Rotating your own tires is an important but misunderstood part of automotive upkeep, especially if you think this happens automatically while driving. Yes, tires spin. No, rotating them doesn’t mean spinning them even more. To rotate means to switch the tires around to different wheels, equalizing the tread wear.
Technically, “shuffling your tires” is more accurate but just doesn’t have the same ring. Here’s how to rotate them yourself without damaging the car or your body.
Despite the fact that you have a 2- or 4-ton beast to wrestle, rotating your own tires is more than manageable without an army of mechanics and a car lift. A few basic tools and a lot of patience are all you need.
Once again, it’s important to keep in mind that you are dealing with a multi-ton vehicle when it comes to rotating your own tires. Don’t assume you will naturally muster the strength of ten elephants should you become trapped underneath the car. Safety is important. Here are some tips to follow:
You will need a flat surface to park where you can work on your car if you want gravity to be on your side. Avoid sloped driveways or roads with a steep crown. The garage is the best place to do it.
Like any good magic trick or surgical operation, there’s a certain order to do things to get the best results. In this case, you need to figure out the proper rotation sequence to maximize the mileage on your tires. The rotation sequence will depend on the tires you have. Plan out the sequence ahead of time so you won’t have to keep track of tire positions and swaps in the heat of the moment.
If your tires have treads that point in a specific direction, this means you have directional tires; creative name, we know. Assuming your tires were installed or rotated correctly previously, they should be in the appropriate direction before you start. This rotation sequence will keep the tires in the right direction as you swap.
If your tires have uniform treads that don’t point, you have non-directional tires. This means you don’t have to worry about which direction the tire faces. Instead, this rotation sequence swaps the tires for the most uniform tread wear.
There are a few different rotation patterns you can use, depending on the type of tires you have. The process will also vary depending on the number of jack stands available. If you only have one or two, prepare to do a little vehicular juggling.
With four jack stands, you can lift the car completely so all four wheels are elevated. This is the safest way to rotate your tires without getting a firsthand look of gravity’s effect on steel and aluminum.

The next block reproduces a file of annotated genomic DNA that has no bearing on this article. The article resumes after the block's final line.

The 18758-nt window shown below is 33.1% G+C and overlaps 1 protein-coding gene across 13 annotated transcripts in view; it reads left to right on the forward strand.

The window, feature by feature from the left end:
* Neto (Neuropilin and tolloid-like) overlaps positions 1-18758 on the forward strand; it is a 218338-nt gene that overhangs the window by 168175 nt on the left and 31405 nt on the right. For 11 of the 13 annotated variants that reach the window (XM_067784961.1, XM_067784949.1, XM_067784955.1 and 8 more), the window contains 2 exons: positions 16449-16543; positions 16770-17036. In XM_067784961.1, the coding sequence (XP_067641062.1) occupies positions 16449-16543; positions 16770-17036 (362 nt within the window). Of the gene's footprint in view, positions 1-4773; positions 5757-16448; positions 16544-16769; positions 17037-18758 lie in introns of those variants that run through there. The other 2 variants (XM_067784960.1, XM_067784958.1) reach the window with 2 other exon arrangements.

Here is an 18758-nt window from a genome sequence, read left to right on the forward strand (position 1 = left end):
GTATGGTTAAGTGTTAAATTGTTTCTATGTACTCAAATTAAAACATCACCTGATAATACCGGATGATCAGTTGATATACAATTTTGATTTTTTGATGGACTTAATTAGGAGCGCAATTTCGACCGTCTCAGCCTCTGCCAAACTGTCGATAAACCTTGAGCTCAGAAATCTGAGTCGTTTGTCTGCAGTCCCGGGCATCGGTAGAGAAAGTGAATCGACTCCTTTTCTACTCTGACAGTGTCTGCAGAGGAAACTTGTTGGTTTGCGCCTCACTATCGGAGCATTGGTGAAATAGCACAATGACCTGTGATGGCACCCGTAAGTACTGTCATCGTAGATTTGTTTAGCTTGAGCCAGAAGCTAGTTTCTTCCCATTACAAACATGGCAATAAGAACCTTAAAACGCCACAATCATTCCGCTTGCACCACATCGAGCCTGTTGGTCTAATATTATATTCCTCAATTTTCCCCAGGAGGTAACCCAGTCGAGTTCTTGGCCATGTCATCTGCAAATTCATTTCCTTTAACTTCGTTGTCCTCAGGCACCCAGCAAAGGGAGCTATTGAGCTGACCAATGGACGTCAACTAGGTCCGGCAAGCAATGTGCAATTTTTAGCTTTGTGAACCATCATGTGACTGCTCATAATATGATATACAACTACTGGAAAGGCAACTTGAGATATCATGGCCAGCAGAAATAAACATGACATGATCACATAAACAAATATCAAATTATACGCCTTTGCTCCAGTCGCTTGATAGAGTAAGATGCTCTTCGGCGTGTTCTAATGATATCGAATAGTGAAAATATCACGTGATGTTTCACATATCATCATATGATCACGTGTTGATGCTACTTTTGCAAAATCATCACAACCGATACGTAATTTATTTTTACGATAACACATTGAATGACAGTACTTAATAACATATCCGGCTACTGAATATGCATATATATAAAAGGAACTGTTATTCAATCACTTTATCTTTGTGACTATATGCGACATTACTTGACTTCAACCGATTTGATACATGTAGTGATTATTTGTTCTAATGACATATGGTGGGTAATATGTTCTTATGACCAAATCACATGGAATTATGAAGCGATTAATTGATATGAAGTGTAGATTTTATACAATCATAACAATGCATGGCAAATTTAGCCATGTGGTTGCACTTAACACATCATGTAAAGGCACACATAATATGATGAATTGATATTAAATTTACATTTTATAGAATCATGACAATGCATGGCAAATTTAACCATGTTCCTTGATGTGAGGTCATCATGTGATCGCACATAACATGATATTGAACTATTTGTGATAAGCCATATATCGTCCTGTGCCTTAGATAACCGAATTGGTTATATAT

This next step is important to ensure you have a vehicle that can keep all four wheels on when barreling down the road at highway speeds.
If you don’t have enough jack stands for each wheel, you can get by with as little as a single stand. The process is harder, and you will up the danger factor, but it can be done with time, patience, and the proper balance between the vehicle’s center of gravity, the ground, and some metal.
This first step will require a bit of careful planning and calculation. You will need to start with the tires you want to swap first, then move around to the other wheels while lifting and rotating different corners.
(Optional) Repeat these steps for the other wheel. If you are simply swapping the wheels on the same side, go ahead and position the other tire. If not, keep the other tire nearby for the next lift.
You will probably have to repeat the previous steps once or twice to get around to each wheel. Work slowly and keep track of which tire you are on in the sequence.
A: Tires wear at different rates if you don’t rotate them regularly. Front tires wear faster due to turning right and left.
A: Technically, yes. As long as you have the right tools, you can swap the wheels if you don’t mind jumping around with the car jack for a few lifts. For safety and convenience, however, bribing a friend or family member to help out is the better way to go.
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A: Swapping tires on rims is a different matter from tire rotation. You’ll need another set of tools to get the tires off and onto the rims. It’s better to leave this to the professionals if you want to save yourself some headache.
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